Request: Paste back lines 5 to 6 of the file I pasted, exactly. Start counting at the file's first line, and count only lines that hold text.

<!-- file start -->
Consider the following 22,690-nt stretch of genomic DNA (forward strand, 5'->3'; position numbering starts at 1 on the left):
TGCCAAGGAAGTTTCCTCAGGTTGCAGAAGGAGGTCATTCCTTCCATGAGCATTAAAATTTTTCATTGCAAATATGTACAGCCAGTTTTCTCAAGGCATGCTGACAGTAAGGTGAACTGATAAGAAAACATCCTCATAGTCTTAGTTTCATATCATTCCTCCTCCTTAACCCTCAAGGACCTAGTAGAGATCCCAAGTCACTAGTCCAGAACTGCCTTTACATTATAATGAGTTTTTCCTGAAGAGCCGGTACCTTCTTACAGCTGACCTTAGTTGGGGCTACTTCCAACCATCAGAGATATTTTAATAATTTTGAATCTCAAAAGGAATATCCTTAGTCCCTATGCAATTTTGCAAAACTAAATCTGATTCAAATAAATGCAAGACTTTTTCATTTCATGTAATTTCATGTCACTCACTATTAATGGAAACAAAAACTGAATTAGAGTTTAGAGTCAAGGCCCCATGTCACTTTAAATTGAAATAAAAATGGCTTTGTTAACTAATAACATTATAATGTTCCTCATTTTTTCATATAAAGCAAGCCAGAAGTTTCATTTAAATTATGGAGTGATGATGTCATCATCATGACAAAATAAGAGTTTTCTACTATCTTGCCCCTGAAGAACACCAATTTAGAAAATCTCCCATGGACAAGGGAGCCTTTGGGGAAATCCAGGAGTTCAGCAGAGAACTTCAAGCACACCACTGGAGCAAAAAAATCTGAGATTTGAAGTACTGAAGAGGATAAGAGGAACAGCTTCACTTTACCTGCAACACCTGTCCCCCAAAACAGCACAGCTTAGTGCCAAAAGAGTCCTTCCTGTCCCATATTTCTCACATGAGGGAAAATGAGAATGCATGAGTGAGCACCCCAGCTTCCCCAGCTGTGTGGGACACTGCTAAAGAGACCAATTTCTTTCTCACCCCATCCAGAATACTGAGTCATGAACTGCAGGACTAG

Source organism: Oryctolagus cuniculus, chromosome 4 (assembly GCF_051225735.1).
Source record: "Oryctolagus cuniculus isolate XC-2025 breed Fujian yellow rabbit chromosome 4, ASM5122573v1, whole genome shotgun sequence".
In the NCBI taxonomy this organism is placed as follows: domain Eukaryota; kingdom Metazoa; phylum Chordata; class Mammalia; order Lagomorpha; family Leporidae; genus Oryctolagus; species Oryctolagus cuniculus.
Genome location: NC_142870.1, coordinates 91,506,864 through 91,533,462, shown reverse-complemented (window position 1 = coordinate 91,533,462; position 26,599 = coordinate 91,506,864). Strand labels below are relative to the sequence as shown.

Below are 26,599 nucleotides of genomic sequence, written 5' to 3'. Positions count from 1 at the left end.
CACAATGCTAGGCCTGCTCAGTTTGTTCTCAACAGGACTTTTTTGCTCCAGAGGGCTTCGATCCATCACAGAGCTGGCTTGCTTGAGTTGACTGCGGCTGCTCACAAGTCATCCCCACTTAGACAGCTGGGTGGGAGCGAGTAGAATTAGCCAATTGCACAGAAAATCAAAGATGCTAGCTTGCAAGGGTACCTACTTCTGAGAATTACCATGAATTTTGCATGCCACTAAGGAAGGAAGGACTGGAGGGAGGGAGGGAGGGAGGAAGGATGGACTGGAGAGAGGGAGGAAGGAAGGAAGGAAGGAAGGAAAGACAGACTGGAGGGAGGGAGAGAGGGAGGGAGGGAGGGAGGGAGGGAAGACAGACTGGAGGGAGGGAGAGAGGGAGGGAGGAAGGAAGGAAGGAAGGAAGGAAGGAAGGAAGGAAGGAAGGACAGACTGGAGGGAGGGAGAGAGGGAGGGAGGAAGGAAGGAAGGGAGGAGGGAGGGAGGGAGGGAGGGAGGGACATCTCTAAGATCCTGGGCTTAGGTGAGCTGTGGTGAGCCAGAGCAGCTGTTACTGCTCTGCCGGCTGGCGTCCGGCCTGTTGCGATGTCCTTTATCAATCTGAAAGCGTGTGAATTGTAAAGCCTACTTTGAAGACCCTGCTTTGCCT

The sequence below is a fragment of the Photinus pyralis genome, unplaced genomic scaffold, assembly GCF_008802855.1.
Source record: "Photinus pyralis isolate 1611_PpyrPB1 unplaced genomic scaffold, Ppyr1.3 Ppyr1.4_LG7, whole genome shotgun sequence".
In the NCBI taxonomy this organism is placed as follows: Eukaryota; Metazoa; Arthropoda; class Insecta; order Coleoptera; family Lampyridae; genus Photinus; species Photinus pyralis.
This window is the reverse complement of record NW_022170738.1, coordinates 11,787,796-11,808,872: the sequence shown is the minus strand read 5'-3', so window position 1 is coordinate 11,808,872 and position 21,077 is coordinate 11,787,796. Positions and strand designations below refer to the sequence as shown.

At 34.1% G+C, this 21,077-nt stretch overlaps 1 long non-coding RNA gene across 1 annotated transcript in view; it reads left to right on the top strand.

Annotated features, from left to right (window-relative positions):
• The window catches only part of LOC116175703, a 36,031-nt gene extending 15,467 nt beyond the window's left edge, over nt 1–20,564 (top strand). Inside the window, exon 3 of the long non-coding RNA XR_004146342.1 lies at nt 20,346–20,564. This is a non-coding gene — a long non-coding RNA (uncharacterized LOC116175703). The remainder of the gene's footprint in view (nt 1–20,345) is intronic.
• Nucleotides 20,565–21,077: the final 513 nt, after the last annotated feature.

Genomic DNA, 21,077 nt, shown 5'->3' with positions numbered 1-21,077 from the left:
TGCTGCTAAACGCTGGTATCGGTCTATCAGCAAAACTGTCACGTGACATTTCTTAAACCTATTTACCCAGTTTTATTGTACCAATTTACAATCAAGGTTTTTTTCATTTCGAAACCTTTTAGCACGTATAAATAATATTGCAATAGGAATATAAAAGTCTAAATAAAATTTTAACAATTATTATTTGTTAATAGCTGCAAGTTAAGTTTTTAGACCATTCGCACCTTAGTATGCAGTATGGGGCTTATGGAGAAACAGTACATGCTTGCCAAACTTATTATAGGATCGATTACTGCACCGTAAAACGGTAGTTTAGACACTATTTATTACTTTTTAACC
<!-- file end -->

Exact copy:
In the NCBI taxonomy this organism is placed as follows: domain Eukaryota; kingdom Metazoa; phylum Chordata; class Mammalia; order Lagomorpha; family Leporidae; genus Oryctolagus; species Oryctolagus cuniculus.
Genome location: NC_142870.1, coordinates 91,506,864 through 91,533,462, shown reverse-complemented (window position 1 = coordinate 91,533,462; position 26,599 = coordinate 91,506,864). Strand labels below are relative to the sequence as shown.